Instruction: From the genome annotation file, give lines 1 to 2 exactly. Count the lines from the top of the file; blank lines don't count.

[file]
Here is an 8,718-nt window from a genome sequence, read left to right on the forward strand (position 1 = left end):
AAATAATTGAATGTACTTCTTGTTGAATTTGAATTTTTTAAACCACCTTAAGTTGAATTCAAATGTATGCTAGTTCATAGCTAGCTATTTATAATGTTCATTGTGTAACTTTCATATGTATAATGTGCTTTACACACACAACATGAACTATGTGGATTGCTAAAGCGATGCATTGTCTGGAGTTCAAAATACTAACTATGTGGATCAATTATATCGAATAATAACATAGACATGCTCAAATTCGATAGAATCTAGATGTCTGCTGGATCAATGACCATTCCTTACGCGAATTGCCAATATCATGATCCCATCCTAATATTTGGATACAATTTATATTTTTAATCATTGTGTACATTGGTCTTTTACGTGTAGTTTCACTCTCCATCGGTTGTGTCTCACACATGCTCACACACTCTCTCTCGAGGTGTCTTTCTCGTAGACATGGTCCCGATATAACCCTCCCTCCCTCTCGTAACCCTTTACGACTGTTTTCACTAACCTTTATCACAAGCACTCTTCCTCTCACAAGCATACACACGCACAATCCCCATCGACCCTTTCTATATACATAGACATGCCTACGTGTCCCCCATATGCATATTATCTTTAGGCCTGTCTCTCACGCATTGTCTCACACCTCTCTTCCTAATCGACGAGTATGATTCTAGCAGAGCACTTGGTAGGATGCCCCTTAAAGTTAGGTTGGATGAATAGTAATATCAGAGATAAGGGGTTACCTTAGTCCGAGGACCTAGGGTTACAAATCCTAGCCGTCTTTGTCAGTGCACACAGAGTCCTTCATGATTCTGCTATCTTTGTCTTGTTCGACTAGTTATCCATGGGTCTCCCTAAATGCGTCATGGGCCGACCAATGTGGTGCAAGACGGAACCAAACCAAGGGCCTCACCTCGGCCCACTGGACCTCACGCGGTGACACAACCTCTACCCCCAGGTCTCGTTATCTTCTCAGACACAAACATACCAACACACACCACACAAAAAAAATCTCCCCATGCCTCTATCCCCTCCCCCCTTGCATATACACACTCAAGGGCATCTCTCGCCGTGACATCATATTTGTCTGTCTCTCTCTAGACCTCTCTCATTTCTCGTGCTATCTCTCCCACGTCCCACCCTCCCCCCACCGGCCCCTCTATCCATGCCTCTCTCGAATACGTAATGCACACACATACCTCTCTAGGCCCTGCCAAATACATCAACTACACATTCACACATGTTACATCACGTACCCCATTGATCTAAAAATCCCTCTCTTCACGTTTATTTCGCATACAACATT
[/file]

Here is an 8,718-nt window from a genome sequence, read left to right on the forward strand (position 1 = left end):
AAATAATTGAATGTACTTCTTGTTGAATTTGAATTTTTTAAACCACCTTAAGTTGAATTCAAATGTATGCTAGTTCATAGCTAGCTATTTATAATGTTCATTGTGTAACTTTCATATGTATAATGTGCTTTACACACACAACATGAACTATGTGGATTGCTAAAGCGATGCATTGTCTGGAGTTCAAAATACTAACTATGTGGATCAATTATATCGAATAATAACATAGACATGCTCAAATTCGATAGAATCTAGATGTCTGCTGGATCAATGACCATTCCTTACGCGAATTGCCAATATCATGATCCCATCCTAATATTTGGATACAATTTATATTTTTAATCATTGTGTACATTGGTCTTTTACGTGTAGTTTCACTCTCCATCGGTTGTGTCTCACACATGCTCACACACTCTCTCTCGAGGTGTCTTTCTCGTAGACATGGTCCCGATATAACCCTCCCTCCCTCTCGTAACCCTTTACGACTGTTTTCACTAACCTTTATCACAAGCACTCTTCCTCTCACAAGCATACACACGCACAATCCCCATCGACCCTTTCTATATACATAGACATGCCTACGTGTCCCCCATATGCATATTATCTTTAGGCCTGTCTCTCACGCATTGTCTCACACCTCTCTTCCTAATCGACGAGTATGATTCTAGCAGAGCACTTGGTAGGATGCCCCTTAAAGTTAGGTTGGATGAATAGTAATATCAGAGATAAGGGGTTACCTTAGTCCGAGGACCTAGGGTTACAAATCCTAGCCGTCTTTGTCAGTGCACACAGAGTCCTTCATGATTCTGCTATCTTTGTCTTGTTCGACTAGTTATCCATGGGTCTCCCTAAATGCGTCATGGGCCGACCAATGTGGTGCAAGACGGAACCAAACCAAGGGCCTCACCTCGGCCCACTGGACCTCACGCGGTGACACAACCTCTACCCCCAGGTCTCGTTATCTTCTCAGACACAAACATACCAACACACACCACACAAAAAAAATCTCCCCATGCCTCTATCCCCTCCCCCCTTGCATATACACACTCAAGGGCATCTCTCGCCGTGACATCATATTTGTCTGTCTCTCTCTAGACCTCTCTCATTTCTCGTGCTATCTCTCCCACGTCCCACCCTCCCCCCACCGGCCCCTCTATCCATGCCTCTCTCGAATACGTAATGCACACACATACCTCTCTAGGCCCTGCCAAATACATCAACTACACATTCACACATGTTACATCACGTACCCCATTGATCTAAAAATCCCTCTCTTCACGTTTATTTCGCATACAACATT